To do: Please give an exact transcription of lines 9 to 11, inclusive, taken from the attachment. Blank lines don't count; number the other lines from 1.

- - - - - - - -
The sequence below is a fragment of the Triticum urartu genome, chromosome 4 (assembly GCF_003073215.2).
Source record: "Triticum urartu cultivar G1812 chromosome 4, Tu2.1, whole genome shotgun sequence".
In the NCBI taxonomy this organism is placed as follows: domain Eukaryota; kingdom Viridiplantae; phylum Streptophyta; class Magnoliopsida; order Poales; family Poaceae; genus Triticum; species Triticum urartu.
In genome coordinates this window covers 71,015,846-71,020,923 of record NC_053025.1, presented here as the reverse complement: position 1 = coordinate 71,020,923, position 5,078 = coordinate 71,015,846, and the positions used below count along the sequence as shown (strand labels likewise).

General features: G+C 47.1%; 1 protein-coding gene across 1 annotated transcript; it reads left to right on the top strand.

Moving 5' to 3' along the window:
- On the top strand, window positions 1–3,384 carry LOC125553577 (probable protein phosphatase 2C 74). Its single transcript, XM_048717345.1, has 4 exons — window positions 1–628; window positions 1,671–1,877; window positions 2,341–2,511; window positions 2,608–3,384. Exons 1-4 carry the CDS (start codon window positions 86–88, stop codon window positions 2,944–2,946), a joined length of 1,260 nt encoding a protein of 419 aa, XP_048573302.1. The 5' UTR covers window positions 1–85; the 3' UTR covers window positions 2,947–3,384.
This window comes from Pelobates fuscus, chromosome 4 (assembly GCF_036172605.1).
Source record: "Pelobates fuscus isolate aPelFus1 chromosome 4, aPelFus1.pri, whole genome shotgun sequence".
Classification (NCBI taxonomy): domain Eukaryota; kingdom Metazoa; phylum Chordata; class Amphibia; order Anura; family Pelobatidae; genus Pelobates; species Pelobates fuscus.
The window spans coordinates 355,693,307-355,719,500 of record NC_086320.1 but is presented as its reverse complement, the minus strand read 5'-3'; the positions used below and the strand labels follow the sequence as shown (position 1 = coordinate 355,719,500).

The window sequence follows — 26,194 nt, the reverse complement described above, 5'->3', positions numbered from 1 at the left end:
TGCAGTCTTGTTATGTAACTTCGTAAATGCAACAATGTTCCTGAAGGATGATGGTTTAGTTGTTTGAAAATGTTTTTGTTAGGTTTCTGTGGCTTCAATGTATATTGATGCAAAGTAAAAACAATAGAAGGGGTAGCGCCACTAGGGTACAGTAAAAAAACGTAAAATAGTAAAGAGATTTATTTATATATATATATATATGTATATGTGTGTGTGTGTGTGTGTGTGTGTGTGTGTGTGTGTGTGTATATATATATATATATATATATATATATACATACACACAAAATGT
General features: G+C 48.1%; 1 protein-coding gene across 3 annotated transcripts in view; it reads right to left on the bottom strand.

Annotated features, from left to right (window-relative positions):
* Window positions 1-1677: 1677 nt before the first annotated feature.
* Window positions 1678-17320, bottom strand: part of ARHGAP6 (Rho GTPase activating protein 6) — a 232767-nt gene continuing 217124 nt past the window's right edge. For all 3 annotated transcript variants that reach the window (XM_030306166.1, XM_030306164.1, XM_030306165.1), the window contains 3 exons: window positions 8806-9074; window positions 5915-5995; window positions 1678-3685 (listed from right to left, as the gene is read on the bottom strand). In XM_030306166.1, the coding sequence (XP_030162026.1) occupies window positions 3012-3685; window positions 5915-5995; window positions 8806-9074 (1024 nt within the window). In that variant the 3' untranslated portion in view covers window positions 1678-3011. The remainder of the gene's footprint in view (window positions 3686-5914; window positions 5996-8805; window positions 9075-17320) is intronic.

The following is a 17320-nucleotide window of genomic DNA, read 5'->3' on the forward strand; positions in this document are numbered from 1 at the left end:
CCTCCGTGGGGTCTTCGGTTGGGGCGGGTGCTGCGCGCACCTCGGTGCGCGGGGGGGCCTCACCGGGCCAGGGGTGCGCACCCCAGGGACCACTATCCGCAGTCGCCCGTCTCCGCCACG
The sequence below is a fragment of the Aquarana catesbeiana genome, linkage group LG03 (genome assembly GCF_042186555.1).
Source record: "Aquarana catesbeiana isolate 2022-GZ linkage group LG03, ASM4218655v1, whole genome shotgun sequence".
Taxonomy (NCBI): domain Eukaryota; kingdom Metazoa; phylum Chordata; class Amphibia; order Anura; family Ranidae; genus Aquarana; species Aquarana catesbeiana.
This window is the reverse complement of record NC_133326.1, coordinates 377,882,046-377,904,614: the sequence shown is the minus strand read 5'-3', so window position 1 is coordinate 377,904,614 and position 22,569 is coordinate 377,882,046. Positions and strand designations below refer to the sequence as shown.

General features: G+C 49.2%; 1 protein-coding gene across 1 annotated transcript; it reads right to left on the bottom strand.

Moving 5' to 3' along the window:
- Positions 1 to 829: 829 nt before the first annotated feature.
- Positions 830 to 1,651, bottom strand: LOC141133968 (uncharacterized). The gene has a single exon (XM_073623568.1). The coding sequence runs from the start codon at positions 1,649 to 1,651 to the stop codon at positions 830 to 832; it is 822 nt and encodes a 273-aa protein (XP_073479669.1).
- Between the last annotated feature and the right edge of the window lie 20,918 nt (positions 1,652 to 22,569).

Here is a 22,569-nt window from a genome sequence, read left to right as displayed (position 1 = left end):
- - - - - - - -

Source record: "Pelobates fuscus isolate aPelFus1 chromosome 4, aPelFus1.pri, whole genome shotgun sequence".
Classification (NCBI taxonomy): domain Eukaryota; kingdom Metazoa; phylum Chordata; class Amphibia; order Anura; family Pelobatidae; genus Pelobates; species Pelobates fuscus.
The window spans coordinates 355,693,307-355,719,500 of record NC_086320.1 but is presented as its reverse complement, the minus strand read 5'-3'; the positions used below and the strand labels follow the sequence as shown (position 1 = coordinate 355,719,500).